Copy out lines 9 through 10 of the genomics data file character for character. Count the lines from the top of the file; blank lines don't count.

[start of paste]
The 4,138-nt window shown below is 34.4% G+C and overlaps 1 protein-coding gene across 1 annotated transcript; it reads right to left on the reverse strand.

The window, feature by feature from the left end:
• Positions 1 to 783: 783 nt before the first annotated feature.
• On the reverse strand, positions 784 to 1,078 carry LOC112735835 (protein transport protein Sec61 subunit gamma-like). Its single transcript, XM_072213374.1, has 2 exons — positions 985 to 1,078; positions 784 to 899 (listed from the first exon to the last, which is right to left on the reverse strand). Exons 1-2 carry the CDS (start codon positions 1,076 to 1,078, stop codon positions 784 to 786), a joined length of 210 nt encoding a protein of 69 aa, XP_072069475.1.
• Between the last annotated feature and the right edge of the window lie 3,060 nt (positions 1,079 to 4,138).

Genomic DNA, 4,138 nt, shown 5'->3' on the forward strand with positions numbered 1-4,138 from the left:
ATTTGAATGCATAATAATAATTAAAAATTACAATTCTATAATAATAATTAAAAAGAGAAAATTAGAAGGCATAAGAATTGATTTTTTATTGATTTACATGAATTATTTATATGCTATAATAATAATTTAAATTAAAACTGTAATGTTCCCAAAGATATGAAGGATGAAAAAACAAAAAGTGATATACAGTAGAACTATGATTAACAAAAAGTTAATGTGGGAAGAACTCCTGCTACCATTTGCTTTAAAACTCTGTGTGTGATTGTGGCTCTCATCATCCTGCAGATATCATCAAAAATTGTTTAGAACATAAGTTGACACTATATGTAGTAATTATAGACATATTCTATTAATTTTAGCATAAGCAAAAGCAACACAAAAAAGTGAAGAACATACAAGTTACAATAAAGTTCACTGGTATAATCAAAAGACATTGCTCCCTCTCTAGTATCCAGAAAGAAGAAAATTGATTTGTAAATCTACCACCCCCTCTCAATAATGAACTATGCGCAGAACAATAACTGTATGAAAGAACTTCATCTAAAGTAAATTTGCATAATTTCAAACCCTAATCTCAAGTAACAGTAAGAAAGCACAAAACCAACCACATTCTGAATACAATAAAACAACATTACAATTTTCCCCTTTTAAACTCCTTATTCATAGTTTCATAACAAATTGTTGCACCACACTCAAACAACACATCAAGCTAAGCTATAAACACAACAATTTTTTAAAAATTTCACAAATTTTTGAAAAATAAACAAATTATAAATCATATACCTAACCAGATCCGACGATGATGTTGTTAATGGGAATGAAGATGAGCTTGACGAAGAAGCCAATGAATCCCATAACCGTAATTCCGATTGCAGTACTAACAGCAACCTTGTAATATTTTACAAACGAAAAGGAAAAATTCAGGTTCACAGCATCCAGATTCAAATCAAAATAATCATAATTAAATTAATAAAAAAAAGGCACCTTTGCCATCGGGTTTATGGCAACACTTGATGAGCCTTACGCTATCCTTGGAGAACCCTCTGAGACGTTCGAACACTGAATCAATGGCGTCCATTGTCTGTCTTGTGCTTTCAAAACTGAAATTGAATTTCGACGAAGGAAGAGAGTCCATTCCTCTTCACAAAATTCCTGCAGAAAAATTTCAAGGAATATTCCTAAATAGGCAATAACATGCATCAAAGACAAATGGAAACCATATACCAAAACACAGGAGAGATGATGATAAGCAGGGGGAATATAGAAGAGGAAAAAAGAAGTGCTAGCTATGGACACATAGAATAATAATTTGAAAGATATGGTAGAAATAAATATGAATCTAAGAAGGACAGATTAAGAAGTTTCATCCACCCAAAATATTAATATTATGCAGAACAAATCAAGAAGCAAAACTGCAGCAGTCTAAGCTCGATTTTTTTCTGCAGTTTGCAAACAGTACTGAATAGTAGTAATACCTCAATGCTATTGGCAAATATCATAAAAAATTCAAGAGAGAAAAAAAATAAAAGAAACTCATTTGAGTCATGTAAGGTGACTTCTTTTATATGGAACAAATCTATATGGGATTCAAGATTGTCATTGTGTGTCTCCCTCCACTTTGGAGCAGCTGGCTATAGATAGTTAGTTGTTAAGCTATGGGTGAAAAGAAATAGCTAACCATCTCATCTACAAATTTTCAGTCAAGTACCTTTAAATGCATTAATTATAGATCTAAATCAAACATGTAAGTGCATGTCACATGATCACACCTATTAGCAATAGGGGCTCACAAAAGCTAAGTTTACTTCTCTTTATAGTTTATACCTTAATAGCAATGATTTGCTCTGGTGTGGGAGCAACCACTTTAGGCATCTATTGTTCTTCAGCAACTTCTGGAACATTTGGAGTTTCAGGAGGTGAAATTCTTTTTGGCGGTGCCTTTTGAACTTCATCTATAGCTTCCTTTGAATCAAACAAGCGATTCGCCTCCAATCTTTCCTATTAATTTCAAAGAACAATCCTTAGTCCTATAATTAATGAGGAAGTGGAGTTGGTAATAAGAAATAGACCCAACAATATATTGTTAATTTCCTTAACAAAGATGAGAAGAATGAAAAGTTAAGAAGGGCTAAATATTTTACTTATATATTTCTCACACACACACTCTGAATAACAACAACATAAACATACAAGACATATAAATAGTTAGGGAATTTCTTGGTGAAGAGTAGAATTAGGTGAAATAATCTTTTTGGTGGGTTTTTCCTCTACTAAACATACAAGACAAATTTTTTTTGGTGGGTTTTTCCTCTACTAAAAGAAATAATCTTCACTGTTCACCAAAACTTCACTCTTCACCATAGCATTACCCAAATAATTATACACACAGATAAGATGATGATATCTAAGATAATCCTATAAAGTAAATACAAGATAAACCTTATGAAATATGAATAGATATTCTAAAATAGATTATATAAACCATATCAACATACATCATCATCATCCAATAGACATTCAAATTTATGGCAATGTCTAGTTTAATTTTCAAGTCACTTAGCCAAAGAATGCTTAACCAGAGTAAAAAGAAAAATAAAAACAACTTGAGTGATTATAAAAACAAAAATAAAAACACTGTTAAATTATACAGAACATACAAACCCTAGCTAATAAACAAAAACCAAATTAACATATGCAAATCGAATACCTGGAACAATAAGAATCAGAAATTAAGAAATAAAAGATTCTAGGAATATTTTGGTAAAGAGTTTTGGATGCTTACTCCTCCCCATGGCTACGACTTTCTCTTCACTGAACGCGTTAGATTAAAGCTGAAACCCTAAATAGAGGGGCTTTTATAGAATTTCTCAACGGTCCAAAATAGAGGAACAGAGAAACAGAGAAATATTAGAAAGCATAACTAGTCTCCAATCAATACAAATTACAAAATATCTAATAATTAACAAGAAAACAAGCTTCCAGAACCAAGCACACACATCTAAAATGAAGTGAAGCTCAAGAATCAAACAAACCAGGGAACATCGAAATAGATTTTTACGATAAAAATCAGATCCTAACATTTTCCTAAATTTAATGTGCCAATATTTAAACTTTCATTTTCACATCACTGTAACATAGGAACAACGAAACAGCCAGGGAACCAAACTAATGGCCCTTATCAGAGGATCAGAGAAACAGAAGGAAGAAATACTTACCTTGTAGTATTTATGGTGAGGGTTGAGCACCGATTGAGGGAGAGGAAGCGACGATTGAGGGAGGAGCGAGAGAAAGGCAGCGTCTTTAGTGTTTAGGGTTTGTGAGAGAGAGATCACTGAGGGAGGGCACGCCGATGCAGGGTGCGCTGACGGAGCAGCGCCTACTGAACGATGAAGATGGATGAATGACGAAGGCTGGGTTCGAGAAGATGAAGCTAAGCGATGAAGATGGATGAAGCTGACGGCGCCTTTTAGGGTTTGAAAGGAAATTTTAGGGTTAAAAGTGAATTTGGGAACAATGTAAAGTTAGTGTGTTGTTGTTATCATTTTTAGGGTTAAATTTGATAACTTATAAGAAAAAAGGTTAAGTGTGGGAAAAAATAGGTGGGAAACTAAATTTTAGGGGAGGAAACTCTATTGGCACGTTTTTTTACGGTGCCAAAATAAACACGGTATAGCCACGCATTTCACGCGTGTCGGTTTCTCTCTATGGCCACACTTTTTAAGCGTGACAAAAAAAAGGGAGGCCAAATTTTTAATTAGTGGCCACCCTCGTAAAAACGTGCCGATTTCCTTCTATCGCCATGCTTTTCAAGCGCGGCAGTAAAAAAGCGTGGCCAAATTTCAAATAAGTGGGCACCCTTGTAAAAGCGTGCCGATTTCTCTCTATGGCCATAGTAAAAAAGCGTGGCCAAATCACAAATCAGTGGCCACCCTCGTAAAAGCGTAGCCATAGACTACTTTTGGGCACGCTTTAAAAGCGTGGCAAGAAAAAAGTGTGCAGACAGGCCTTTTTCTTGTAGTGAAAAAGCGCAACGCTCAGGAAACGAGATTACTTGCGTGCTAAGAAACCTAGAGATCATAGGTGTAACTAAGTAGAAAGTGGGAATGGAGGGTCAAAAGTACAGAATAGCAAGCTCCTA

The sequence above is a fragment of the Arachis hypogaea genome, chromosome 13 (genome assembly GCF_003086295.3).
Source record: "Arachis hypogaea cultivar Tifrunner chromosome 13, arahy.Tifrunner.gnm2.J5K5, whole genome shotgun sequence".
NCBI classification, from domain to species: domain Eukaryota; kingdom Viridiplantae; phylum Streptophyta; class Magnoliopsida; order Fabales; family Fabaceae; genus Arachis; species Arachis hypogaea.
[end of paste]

Source record: "Arachis hypogaea cultivar Tifrunner chromosome 13, arahy.Tifrunner.gnm2.J5K5, whole genome shotgun sequence".
NCBI classification, from domain to species: domain Eukaryota; kingdom Viridiplantae; phylum Streptophyta; class Magnoliopsida; order Fabales; family Fabaceae; genus Arachis; species Arachis hypogaea.